1. Artificial Weathering [CEREGE Platform, Aix en Provence]

  1. Take a 250 ml sample of the deionized and purified water to be sprayed in a beaker. Immerse the tip of the water conductivity meter into the water. Note the water conductivity. Repeat the process and note the water conductivity each time.
    NOTE: According to the ISO 1647432, it should never be higher than 5 µS/cm.
  2. After measuring the conductivity, connect the water source to the reservoir of the weathering chamber present underneath the stainless steel hood (shown in Figure 3).
  3. Connect the overflow spout on the back of the chamber to a drain opening through a hose pipe.
  4. Place the nanocoating samples to weather into the stainless steel hood and close the door. To enable a statistical evaluation of the results, use a minimum of three identical nanocoating and reference samples.
  5. On the digital console, present on the front of the weathering chamber, select a 2 hr cycle composed of 120 min of UV light, 102 min dry and 18 min water spray.
  6. Enter the number of cycles equal to 2658 which corresponds to 7 months.
  7. Choose the irradiance level of the xenon arc lamp equal to 60 ± 5 W/m2.
  8. Set the ambient temperature at 38 °C.
  9. Start the weathering test by pressing the LAUNCH button on the console.

2. Abrasion and ENM Aerosols Characterization [INERIS S-NANO Platform, Verneuil]

NOTE: Before using, pre-verify the particle aerosol characterizing instruments on a calibration bench of INERIS S-NANO Platform which comprises of separate and already installed reference counter parts. By following a specific protocol, ensure that the instruments are working properly.

  1. Assemble all the units and instruments shown in the experimental set-up and make the necessary connections as shown in Figure 2 (details on the units and setting up of instruments are provided in Shandilya et al.33).
  2. Switch on the circulation of the particle free air inside the nanosecured workpost by pressing the FLUX ON button.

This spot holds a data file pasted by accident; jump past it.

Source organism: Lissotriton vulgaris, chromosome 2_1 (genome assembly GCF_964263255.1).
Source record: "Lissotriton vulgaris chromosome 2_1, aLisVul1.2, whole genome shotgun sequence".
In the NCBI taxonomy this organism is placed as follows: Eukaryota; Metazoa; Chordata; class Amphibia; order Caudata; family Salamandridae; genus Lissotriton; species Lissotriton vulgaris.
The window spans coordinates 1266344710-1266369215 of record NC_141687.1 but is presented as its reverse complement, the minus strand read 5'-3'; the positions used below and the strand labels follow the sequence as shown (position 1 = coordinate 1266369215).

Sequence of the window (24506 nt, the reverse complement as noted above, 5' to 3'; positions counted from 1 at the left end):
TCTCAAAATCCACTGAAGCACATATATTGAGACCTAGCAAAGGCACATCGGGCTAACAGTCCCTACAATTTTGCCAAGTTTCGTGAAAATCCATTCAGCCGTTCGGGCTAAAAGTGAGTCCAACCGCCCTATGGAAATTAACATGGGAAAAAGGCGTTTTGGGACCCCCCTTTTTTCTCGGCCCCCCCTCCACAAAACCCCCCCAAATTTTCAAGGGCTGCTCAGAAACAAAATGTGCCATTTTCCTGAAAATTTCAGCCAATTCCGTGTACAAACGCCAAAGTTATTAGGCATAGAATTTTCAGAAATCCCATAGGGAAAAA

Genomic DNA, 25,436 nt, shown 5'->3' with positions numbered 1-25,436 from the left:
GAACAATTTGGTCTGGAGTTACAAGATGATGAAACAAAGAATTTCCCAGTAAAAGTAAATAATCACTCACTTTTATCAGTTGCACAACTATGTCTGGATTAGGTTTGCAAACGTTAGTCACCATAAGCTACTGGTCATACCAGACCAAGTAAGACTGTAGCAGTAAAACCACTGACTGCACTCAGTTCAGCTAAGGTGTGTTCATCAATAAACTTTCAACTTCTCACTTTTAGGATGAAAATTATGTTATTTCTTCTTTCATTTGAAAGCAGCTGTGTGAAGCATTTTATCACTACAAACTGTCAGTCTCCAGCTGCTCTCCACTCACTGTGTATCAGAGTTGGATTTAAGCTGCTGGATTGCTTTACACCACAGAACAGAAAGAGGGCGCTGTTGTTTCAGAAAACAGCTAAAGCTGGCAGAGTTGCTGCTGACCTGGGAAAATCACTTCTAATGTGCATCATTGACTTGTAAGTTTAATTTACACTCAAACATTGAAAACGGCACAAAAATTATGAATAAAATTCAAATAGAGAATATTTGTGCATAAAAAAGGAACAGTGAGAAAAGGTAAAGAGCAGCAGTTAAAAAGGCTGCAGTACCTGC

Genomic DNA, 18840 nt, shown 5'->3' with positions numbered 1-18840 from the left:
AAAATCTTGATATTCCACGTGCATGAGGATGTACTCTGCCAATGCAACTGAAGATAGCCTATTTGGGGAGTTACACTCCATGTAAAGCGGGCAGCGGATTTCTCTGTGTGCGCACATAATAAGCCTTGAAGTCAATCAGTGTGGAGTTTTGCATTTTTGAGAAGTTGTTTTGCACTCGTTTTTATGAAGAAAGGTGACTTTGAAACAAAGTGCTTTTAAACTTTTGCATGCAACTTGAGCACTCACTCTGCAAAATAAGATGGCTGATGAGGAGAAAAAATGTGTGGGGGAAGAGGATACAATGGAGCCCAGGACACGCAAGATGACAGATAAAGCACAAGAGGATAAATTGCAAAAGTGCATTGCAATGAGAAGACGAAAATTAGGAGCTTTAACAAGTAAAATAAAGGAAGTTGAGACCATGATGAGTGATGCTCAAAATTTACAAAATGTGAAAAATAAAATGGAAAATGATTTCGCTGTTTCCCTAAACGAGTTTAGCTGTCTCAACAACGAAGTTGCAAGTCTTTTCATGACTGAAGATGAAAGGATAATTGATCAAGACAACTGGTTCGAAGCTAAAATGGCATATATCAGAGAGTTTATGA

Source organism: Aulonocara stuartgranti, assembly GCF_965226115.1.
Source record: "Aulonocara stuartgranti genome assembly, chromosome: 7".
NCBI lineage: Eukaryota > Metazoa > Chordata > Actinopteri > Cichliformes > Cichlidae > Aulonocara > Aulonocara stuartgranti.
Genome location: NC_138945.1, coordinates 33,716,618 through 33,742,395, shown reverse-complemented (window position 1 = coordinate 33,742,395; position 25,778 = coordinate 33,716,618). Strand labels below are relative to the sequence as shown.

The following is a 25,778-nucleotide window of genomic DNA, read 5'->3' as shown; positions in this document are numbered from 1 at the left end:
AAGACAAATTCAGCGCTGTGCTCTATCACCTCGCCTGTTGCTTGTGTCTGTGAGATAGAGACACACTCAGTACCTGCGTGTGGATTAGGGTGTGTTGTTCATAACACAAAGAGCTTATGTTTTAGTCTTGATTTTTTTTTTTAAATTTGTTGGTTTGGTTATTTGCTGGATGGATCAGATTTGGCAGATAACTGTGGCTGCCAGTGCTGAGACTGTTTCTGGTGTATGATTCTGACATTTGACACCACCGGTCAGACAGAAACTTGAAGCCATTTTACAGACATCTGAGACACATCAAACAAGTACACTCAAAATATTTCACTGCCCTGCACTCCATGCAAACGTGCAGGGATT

3. Make this particle free air to pass through the emission test chamber by opening the chamber and keeping it open inside the nanosecured work post.
  4. To set up the experiment, connect the particle counter directly to the emission test chamber to measure the instantaneous number concentration of the particles inside the chamber. Observe the concentration value directly on the display counter.
  5. While the particle free air is passing through the chamber, continue to monitor this instantaneous number concentration value until it drops to zero. In this way, ensure that the chamber is free of any background particle.
  6. In the meantime, chamfer the edges of the standard cylindrically shaped abradant by gently turning its one end in a to and fro motion inside the slot of a tool provided with the abrasion apparatus.
  7. Using a digital balance with a measurement precision of at least 0.001 g, weigh the abradant and sample to be abraded.
  8. Once done, fix the chamfered abradant to the vertical shaft of the abrasion apparatus through a chuck present at its bottom.
  9. Place the nanostructured product to be abraded gently beneath the fixed abradant and firmly fix its position on the mounting system.
  10. Open the aerosol sampler and, by using a tweezer, place a copper mesh grid inside the slot with its brighter side upwards. Put a circular ring over the grid to fix it.
  11. Close the sampler and connect it to a pump via a filter on one end (i.e., towards darker side of the grid) and to the particle source on the other end (i.e., towards brighter side of the grid). Mount the required normal load on the vertical shaft using the dead weights.
  12. Through the particle counter, check if the background particles concentration inside the open chamber has dropped to zero. If not, wait for it. If yes, close the door of the emission test chamber.
  13. Via the digital consoles on the instruments, manually set the flow rates of the particle counter and the sizers as follows: CPC- 1.5 l/min; SMPS- 0.3 l/min; APS- 5 l/min
  14. Set the total sampling duration at 20 min for all these three instruments. Set the abrasion duration and speed equal to 10 min and 60 cycles per minute respectively in the abrasion apparatus.